Jews in the Russian city of Kaliningrad want to reconstruct a grand synagogue on
the same spot where it stood before the Nazis destroyed it, but first they have
to evict the current tenants: the local circus.
Rabbi David Shvedik told
The Jerusalem Post on Wednesday he has been trying for years to relocate the
circus from the vacant plot where the majestic Konigsberg Synagogue once stood
but to no avail.
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“We own the land but they won’t leave,” he said on the
phone from Kaliningrad. “They’ve threatened us by saying if they were forced to
leave and then all the children will be angry at the Jews because there’d be no
more circus in town.”
The Chabad emissary said members of the local
Jewish community have tried to pay the circus to move.
“We don’t want a
war,” Shvedik said, “which is why we’ve offered them 400,000 euros to go but
they said no.”
Kaliningrad is the capital of an eponymous Russian exclave
bordering Poland to the south, Lithuania to the north and separated by hundreds
of kilometers from the rest of the country. The city was formerly known as
Konigsberg and was part of Germany until 1945 when it was conquered by the
Soviets who expelled its German inhabitants renaming it Kaliningrad in honor of
a communist politician.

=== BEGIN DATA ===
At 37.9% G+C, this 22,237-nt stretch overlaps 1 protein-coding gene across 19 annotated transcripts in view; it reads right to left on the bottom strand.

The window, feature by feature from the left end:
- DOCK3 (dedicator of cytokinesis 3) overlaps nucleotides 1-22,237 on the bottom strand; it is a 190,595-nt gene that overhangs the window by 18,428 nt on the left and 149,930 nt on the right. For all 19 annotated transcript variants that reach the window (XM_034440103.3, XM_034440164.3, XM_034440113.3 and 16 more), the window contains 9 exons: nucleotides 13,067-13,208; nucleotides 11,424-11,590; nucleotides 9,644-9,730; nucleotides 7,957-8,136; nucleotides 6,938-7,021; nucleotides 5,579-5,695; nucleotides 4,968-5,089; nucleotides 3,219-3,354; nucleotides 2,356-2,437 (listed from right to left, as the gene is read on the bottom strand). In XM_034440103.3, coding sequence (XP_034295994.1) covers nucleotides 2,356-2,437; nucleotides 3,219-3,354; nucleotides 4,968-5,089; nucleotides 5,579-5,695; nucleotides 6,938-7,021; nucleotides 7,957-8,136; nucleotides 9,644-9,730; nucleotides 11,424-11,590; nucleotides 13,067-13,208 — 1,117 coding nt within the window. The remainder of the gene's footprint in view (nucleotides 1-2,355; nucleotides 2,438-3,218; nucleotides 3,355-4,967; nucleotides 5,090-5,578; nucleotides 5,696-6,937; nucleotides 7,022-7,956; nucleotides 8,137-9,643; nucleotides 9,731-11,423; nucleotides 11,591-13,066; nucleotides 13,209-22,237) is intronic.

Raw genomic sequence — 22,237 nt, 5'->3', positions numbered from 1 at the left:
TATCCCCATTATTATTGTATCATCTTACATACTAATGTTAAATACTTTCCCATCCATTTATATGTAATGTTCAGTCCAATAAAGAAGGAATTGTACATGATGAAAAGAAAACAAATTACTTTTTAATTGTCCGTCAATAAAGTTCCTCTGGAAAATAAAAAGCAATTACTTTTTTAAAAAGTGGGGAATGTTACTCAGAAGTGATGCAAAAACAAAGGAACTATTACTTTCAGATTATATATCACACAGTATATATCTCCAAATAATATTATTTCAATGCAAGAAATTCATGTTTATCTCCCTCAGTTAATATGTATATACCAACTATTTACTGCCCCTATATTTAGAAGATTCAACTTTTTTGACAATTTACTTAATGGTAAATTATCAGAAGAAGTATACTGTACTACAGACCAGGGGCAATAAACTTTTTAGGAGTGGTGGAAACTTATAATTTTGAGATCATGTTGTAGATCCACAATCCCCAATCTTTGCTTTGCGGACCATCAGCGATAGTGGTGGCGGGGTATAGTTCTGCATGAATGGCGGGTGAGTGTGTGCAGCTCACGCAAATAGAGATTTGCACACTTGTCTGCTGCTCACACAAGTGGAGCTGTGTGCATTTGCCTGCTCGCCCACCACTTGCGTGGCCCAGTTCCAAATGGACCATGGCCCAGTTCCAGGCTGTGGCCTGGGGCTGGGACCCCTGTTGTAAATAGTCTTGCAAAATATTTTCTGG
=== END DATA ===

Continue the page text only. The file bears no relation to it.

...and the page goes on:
Before the Nazis rose to power the city was home
to a relatively small but influential Jewish community. Political theorist
Hannah Arendt, Leah Rabin, the late wife of prime minister Yitzhak Rabin, and
Moshe Smoira, the first president of the Supreme Court, were born there. Many
members of the community fled Nazi persecution before World War II. Most of
those who remained were killed in the Holocaust.
Shvedik said the new
synagogue in Kaliningrad would be an exact replica of the Konigsberg Synagogue
destroyed on Kristallnacht in 1938. Besides religious services, the rabbi said
it would house a nursery and community center serving 2,000 Jews in the
Despite the deadlock, Shvedik laid a cornerstone for the
synagogue last month in a ceremony attended by Kaliningrad Mayor Alexander
Yaroshuk as originally reported by chabad.org
“I believe it will take two years to build,” he said
Asked if he were willing to consider another location,
Shvedik categorically refused.
“We are continuing the tradition from when
Jews lived here when it was Konigsberg,” he said. “There was a rich Jewish life
here and we want to renew it.”